California Wineries Need Your Help.
Hi! My name’s Robin, and I am a one-woman hype joint for small wine producers in California. I know, I know–you thought I was just another wine blogger.
Which I am. But we are living in weird, volatile times. I’ve let my personal wine blog go semi-dormant while I work(ed) doing social media for an absolutely brilliant winemaker. But then came COVID and winery closures statewide, and everything is different now. I’m currently unemployed from a job I absolutely loved working for people I respect tremendously–and it may or may not come back when this pandemic finally eases up.
As I have pondered what to do with the sudden availability of a thing called “free time,” I keep coming back to just wanting to do something to help–which is probably a feeling we all have right now. Other bloggers (thinking specifically of the excellent spitbucket.net blog) have started doing things like aggregating listings for virtual tastings and other winery events to help these small producers stay visible to consumers during the shutdown. Just doing what they can to help, even if it’s in small ways.
I’ve entertained this specific idea below for a couple of months now, but the current heat wave we’re enduring has put some hustle in my bustle. We’ve had a week of 100-plus degree days, with at least as many more to go, and it’s come just as the grapes are reaching final ripeness. It’s hard to imagine a worse time for a heat wave; 2020 just won’t stop being twisted and awful. Oh, and the heat wave is bringing raging wildfires with it–so there’s also the possibility of smoke damage in adjacent vineyards. Not only are small producers losing massive amounts of income during the winery closures, now some of them may lose some or all of their 2020 harvest.
Small producers are especially endangered right now because most of them aren’t big enough to have distribution deals with restaurants and stores and have depended on foot traffic in tasting rooms to sell their wines. That’s not currently something they can do.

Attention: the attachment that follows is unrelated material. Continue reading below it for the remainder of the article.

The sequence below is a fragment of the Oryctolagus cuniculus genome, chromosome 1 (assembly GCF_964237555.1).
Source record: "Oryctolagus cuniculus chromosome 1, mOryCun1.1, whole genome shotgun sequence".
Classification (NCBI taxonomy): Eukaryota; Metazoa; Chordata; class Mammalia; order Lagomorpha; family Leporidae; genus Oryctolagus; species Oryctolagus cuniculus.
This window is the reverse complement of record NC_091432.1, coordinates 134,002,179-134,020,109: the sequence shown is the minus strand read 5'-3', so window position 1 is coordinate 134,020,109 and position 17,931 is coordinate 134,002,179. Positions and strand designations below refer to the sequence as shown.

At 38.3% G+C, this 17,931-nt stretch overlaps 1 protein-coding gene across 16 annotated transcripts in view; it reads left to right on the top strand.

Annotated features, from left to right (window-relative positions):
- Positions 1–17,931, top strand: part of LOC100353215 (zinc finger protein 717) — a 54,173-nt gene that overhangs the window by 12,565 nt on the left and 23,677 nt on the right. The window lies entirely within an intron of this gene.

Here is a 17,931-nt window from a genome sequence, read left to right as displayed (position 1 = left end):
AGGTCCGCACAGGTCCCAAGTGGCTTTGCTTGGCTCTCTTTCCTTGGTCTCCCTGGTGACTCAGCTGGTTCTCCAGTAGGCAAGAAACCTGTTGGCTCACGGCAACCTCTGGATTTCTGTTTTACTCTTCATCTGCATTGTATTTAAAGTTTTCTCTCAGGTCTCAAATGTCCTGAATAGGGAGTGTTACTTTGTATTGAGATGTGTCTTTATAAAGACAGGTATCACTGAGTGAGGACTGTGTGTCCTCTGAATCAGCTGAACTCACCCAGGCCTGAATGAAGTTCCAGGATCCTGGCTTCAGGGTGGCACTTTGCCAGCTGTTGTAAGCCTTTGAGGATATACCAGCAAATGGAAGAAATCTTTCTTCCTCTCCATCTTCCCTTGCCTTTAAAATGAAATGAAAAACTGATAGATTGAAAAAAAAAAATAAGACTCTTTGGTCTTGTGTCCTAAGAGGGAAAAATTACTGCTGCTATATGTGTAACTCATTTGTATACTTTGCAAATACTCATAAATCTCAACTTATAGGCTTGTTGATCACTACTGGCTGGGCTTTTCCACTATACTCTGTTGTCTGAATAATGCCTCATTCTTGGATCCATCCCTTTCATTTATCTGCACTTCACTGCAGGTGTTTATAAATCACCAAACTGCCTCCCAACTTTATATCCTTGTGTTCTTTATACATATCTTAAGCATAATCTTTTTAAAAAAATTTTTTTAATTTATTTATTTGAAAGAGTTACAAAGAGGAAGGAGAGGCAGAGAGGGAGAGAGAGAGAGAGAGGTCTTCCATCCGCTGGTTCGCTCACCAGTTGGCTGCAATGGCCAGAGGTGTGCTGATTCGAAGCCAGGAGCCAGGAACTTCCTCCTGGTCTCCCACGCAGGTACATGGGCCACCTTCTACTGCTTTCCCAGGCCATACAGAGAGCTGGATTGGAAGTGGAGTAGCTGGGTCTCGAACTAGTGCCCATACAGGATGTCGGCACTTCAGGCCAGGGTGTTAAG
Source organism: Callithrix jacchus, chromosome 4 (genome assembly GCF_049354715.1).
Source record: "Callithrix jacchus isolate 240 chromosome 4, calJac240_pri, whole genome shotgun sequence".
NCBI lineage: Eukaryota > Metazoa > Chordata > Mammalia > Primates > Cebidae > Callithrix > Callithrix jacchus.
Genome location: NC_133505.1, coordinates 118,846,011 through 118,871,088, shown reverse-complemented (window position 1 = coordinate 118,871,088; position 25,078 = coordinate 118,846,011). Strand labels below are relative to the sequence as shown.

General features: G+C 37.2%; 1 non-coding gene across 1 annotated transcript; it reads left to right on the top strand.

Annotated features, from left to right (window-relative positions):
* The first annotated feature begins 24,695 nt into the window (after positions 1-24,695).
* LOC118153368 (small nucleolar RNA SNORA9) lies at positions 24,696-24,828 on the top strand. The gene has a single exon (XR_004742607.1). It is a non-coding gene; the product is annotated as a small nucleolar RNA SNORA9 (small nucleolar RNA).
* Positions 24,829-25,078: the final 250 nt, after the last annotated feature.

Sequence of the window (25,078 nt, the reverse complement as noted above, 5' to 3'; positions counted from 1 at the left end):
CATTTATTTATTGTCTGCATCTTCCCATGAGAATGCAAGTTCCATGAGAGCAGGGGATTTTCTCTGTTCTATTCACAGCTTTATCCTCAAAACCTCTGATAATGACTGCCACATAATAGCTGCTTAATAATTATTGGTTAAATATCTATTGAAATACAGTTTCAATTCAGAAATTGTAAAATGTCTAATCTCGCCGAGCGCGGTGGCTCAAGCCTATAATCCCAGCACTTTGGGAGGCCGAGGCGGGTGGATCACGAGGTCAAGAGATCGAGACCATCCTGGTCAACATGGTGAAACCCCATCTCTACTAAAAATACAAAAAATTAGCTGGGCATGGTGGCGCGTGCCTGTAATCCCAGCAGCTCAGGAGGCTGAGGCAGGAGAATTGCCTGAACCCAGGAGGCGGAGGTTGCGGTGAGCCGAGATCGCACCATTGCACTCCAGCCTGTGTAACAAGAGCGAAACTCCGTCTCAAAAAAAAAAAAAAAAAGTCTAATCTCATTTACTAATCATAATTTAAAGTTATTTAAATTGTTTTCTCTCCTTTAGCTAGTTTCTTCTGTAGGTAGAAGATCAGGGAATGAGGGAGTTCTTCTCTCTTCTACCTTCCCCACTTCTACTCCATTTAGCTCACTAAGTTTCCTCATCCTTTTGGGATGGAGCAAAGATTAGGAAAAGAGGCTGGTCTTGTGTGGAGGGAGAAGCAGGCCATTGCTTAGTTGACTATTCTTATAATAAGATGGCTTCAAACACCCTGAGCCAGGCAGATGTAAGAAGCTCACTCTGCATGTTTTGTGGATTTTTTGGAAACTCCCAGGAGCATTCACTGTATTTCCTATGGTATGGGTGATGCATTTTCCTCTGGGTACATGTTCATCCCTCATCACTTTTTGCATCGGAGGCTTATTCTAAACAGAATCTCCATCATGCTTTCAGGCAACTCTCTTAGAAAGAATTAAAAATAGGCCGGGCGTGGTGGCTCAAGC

So what can I do? I can hype the hell out of the really, really great wines these small producers make. And so I shall.
Why, you wonder, would you want to take my word for whether a wine is good or not? Well, first off, I find wine scores utterly meaningless and would much rather just tell you about the wine and what to expect. What it might pair with. I have a broad and well-traveled palate; pre-COVID I was on the tasting panel for Wine & Spirits magazine (the panel screens the wines they receive to determine if they’re good enough to be sent on to the bylined reviewer–we taste a LOT of wines, blind–so you have to know your stuff).
And I’m not going to hype any wine I haven’t personally tried. I’ll be going through my notes and phone pics from the last few years and passing on recommendations that describe the wine in understandable terms and probably offer a few pairing suggestions. If I’ve tried it and liked it, I’ll tell you all about it. I’ll let you know if any producer I’m hyping has any current discounts or specials, and link you to their website.
All I want you to do is consider purchasing some of these wines (I literally get nothing out of this except the satisfaction of knowing I shared some good wine recommendations and hopefully helped out a wine producer or three who I think make pretty special juice). A lot of us (myself included) may not have much of a wine budget right now, but those of you who do–please consider buying some of these wines instead of a mass-produced mega wine. Those producers will survive this. The little guys may not.
So keep an eye out here (and on Twitter, Facebook and Instagram), and I’ll steer you to some delicious wines. Just promise me you’ll click over and purchase some from time to time. Help them stay in business (and hopefully help my old job be there when this is all over).